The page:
• Matt: I appreciate your passing comment about how the term “positivism” would’ve been better than the term empiricism. Otherwise, I did note in my post how my perspective on the Manifesto is colored by the friends I keep in the field of history. I see a bit of theory everywhere in the work of intellectual historians, and others. – TL

      • Yes, i saw that, and I think it was a good point! I should have mentioned that.

  14. No, I was serious about the “Trumpian” part. I was thinking of how historiography 25 or 30 years from now might frame that manifesto, which seems at first glance so utterly out of tune with this moment when empiricism in all forms is under sustained attack. But then I thought of Daniel Rodgers’s brilliant reading of the 70s-90s, and how he was able to show that seemingly antithetical groups spoke alike the same conceptual language of the era and came to see reality in similar terms, sharing a common sensibility. I think 50 years from now, that manifesto will look completely of a piece with “Trumpian” epistemology. So, future historiographers, you heard it here first.

    • Yeah I don’t think the manifesto itself will mean as much as some work it clears the way for. I hope. Either way, I think intellectual historians and historiographers, assuming there are such things, in decades to come, will be looking for where the issues of their time got confronted and thought out, and I am afraid what they will find among historians is a guild mentality that sent an army of polite professionals out to remind people Marx is a nineteenth century thinker and Foucault was not sufficiently archival, tut tut. They will find the energy of the terrain in anthropology (how the hell did we let that happen?) and literature and even economics, theology, I think maybe a kind of psychology, Freud will have made a big comeback I think. My fear is that the enforced restriction of historical writing in the academy to professionally empirically verified stories will seem quaint, at best.

      • The pejoration of “guild” is an interesting problem for intellectual history, and that problem could doubtless be illuminated by a close look at labor history. The pejoration of “professionals” is a similarly interesting problem, and it seems likely that the two are connected, though my surmise is that the pejoration of professionals and professions is far more recent.

        We are in a position (sadly) to observe the consequences of this pejoration: anti-science hacks in charge of the EPA, the DOE, NASA, you name it.

        And this is why the manifesto, and your defense of it in your most recent comment above, are very much of this Trumpian moment. Heaven forbid that a bunch of *professionals* should insist on basic standards of evidence-based argument, broadly construed. Tut tut at professional historians for their stifling loyalty to “empiricism,” when what we need now is…what exactly?

        Pardon my boring fidelity to empiricism at a time when the most basic norms of good-faith dialog regarding social values and the social good are under sustained assault from a political movement that has left any idea of veracity behind. I will gladly accept the tongue-clucking disdain of future historiographers for not embracing this Trumpian manifesto with its contempt for professional dialogue, professional norms, and professional history. ‘Cause, you know, amateurism is so much better for our society, especially in this moment.

  15. I guess at this point I have a lot of thoughts about this, of which I will share some here. I’m quite sympathetic to the #TheoryRevolt and am one of the editors of History of the Present, which it is true was founded to pursue precisely the kind of scholarship suggested in the manifesto. As a not wholly irrelevant aside, we have published 72 articles over the past 8 years, of which 24 have been written by historians (that includes a few by the editors themselves). This is partly accounted for by the fact that we are more interested in publishing work that we see as historical and less concerned with what discipline the work comes from, but it is also true that the kind of historical work we are thinking of is more readily produced in other disciplines and that we get more submissions from those outside of history. So I guess make of that what you will.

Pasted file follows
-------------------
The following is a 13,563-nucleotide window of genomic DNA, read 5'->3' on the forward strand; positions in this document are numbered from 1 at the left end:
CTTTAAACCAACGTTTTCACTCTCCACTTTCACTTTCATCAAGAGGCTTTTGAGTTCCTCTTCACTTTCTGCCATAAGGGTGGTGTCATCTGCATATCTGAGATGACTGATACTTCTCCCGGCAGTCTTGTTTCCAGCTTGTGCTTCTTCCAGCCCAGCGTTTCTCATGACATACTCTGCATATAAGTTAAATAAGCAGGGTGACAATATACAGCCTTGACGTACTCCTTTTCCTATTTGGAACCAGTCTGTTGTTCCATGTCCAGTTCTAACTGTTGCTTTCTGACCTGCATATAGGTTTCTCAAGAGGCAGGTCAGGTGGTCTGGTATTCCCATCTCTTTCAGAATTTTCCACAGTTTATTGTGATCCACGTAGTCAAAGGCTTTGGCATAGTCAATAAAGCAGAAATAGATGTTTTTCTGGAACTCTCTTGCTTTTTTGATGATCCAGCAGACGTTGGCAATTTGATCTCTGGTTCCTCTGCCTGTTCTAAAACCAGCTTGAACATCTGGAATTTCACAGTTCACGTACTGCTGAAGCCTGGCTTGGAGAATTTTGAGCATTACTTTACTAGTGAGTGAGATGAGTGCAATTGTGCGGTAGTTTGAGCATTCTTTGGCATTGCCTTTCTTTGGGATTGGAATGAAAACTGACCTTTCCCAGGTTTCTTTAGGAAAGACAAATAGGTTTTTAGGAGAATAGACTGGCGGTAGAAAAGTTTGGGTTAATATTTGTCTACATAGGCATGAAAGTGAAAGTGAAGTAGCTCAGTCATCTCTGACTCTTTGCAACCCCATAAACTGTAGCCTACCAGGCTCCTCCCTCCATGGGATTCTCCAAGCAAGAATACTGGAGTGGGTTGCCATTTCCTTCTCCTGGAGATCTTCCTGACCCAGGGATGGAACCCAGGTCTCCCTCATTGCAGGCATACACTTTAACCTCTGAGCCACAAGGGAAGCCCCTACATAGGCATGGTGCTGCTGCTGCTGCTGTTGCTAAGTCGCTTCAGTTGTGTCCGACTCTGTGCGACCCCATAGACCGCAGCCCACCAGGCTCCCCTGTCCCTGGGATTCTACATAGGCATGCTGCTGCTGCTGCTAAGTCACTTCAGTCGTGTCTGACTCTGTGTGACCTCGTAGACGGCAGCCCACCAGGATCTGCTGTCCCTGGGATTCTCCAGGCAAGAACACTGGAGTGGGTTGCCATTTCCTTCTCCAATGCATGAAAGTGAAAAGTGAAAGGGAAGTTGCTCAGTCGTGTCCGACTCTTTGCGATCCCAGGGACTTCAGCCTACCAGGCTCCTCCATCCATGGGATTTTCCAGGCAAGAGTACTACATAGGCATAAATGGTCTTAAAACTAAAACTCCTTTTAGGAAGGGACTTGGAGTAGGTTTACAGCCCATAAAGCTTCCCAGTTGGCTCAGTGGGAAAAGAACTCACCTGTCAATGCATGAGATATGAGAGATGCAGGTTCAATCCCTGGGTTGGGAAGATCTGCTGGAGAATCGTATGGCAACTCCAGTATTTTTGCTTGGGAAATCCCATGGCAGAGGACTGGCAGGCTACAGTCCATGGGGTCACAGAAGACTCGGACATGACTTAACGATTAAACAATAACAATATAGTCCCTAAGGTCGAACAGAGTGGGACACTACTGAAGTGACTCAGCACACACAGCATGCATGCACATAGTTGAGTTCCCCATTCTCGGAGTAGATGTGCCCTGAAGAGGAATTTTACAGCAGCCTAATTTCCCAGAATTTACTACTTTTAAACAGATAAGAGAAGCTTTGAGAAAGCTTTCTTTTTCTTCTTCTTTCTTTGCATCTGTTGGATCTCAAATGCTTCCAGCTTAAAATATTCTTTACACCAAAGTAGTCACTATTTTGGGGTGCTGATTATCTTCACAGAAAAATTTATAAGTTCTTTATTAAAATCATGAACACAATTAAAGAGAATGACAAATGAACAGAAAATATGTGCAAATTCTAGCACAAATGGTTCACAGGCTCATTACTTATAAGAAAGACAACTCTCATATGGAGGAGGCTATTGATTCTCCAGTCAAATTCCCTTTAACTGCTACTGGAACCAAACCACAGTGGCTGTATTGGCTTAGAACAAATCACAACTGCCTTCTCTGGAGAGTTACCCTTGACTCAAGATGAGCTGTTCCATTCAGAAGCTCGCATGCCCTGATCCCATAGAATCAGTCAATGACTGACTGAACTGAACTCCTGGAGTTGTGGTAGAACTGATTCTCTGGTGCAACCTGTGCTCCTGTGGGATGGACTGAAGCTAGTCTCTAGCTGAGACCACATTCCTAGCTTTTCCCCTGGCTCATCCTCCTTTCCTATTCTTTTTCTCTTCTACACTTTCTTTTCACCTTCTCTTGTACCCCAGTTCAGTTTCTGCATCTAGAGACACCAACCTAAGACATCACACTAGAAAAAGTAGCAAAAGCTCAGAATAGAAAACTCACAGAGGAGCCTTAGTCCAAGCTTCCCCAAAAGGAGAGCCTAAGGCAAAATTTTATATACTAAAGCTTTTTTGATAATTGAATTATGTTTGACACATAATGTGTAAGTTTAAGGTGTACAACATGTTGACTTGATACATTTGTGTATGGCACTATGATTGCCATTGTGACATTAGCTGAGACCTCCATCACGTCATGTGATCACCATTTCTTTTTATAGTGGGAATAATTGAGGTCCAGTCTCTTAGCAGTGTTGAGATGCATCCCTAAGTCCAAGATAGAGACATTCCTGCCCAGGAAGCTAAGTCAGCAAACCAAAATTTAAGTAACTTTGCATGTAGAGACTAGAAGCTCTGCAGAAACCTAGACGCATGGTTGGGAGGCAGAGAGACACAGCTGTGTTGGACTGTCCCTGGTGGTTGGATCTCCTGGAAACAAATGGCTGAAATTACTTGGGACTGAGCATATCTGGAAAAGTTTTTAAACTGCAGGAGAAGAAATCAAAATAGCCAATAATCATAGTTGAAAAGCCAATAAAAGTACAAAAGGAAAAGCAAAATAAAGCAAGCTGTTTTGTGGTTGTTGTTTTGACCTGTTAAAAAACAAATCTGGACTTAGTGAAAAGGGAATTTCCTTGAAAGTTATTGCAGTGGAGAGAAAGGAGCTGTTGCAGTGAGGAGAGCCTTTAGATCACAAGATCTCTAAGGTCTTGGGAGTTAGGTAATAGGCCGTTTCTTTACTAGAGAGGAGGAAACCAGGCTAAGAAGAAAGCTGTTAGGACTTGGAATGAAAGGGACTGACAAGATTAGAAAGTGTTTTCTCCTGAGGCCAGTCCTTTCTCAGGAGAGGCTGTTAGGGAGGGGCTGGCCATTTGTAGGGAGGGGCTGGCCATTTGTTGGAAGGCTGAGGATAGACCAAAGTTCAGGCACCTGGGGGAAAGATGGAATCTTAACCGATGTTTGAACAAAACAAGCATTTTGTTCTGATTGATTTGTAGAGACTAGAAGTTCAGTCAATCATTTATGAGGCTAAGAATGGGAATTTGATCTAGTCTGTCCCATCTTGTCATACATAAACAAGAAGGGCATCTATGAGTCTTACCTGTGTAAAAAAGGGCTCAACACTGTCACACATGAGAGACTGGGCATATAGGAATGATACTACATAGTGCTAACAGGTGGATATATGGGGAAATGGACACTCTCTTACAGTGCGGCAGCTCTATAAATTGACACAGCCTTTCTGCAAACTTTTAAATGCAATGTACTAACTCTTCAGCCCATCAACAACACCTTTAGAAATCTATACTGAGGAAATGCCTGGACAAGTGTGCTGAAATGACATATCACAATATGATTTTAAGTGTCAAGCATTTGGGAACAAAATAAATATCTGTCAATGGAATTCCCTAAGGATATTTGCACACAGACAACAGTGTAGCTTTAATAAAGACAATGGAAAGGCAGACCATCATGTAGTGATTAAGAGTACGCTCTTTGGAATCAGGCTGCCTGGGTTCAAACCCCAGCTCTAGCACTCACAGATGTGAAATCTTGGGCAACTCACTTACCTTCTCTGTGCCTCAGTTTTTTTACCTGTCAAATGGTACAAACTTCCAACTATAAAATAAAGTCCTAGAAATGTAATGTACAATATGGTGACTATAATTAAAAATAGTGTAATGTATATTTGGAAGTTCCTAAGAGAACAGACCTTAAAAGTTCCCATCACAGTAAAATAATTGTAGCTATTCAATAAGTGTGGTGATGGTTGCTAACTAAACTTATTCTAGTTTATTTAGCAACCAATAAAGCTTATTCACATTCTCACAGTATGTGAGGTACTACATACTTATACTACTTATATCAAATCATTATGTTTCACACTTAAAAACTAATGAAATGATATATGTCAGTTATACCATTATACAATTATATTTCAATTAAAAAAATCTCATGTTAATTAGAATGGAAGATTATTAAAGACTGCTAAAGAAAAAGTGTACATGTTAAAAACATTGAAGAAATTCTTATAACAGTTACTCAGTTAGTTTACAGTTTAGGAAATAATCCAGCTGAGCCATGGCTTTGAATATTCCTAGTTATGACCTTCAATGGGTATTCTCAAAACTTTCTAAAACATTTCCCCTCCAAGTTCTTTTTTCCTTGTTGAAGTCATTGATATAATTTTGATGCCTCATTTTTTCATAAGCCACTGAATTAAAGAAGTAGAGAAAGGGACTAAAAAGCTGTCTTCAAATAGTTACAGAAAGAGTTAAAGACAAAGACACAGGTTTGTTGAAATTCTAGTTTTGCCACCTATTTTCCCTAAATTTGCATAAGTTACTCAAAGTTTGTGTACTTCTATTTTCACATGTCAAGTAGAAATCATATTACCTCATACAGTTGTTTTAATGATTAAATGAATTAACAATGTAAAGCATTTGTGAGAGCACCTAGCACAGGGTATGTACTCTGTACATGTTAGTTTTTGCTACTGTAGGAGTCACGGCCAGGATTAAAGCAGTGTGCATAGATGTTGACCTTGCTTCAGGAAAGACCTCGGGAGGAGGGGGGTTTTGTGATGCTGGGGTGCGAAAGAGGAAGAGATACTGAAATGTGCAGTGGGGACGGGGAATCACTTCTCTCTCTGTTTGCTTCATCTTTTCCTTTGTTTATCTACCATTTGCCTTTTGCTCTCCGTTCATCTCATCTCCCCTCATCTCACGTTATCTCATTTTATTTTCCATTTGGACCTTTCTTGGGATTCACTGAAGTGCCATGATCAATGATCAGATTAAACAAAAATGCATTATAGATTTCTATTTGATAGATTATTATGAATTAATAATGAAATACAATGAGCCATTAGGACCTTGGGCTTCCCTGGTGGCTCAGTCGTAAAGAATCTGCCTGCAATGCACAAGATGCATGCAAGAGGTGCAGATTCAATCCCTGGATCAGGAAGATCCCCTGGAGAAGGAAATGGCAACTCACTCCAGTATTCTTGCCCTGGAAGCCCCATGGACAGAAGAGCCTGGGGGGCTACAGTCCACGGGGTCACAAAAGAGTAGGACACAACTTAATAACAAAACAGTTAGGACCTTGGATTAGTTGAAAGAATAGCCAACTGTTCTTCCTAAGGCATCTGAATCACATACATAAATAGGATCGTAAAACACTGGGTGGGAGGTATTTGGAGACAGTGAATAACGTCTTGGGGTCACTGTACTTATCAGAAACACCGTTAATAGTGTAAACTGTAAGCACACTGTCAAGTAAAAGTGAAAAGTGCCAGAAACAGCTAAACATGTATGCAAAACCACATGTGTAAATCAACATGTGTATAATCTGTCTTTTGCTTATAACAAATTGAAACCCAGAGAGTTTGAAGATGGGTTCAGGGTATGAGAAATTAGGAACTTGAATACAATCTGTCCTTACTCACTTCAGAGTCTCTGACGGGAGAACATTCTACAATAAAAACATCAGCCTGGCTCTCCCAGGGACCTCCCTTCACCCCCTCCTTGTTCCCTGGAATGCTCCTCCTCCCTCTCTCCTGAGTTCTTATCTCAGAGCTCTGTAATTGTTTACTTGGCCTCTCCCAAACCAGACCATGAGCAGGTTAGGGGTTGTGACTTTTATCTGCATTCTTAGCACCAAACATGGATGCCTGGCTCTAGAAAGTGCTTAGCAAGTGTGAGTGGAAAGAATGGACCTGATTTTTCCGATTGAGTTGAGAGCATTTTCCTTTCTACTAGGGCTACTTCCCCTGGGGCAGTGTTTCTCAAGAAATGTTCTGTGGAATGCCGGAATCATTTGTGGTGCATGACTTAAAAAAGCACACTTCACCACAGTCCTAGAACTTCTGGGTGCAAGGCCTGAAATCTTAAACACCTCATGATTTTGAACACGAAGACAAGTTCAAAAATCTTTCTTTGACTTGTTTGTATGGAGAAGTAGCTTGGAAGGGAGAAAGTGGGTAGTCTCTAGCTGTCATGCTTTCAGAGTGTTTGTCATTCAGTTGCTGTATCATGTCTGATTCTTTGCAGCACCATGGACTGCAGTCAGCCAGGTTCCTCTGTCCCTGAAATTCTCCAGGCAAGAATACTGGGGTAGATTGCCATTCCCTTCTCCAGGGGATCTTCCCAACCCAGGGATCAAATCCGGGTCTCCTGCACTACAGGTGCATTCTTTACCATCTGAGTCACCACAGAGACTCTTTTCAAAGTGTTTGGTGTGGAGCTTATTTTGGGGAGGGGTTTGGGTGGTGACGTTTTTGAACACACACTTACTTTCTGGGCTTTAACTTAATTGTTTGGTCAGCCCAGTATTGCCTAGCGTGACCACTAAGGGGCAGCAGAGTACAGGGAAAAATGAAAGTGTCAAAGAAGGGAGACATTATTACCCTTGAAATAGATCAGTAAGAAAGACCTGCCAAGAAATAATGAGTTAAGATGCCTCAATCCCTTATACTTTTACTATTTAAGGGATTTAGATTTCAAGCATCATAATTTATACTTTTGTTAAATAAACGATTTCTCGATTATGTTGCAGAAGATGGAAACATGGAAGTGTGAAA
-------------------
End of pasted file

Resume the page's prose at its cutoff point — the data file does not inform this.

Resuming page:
I think a fair amount of the responses to this have been of some variant of “didn’t we already do this?” For one, I think that presumes a kind of whiggish sense of historiography, as Matt Crow says above. To take it to its absurd end, haven’t we been doing archival research for a long time? Shouldn’t we get past that to something better? But I also think it presumes that history, as a discipline, had the same engagement with “theory” that other disciplines did in the 70s-90s. Without pretending that no historian ever did, I don’t think that is the case. The engagement with theory was, I think, always one of resistance, with some notable exceptions. Foucault and the Birmingham School were ok, even if much engagement with them was limited, but others – Derrida, Lacan, Irigaray, Wittig, etc. – were mostly absent, a kind of transgression for which a historian might be labeled needlessly difficult or something like that. Take psychoanalysis – there is little patience for psychoanalysis in historical work anymore, a presumption that historians had their engagement with Freud in the 1960s and 70s and that it was, on the whole, a wrong turn. One might have any number of intellectual critiques of psychoanalysis (I find it to be one of the more compelling ways of thinking sexual difference and history) but simply saying that it is something out of the past is more symptomatic of the antitheoretical bent of history than anything else. Many may think this is all for the best, but it does not mean that the discipline has already had its engagement. As William Sewell pointed out in Logics of History, many of the most prominent historians associated with “theory” have had extra-disciplinary appointments – Hayden White, Joan Scott, Dominic LaCapra are who come to mind from his book, but I don’t have it in front of me.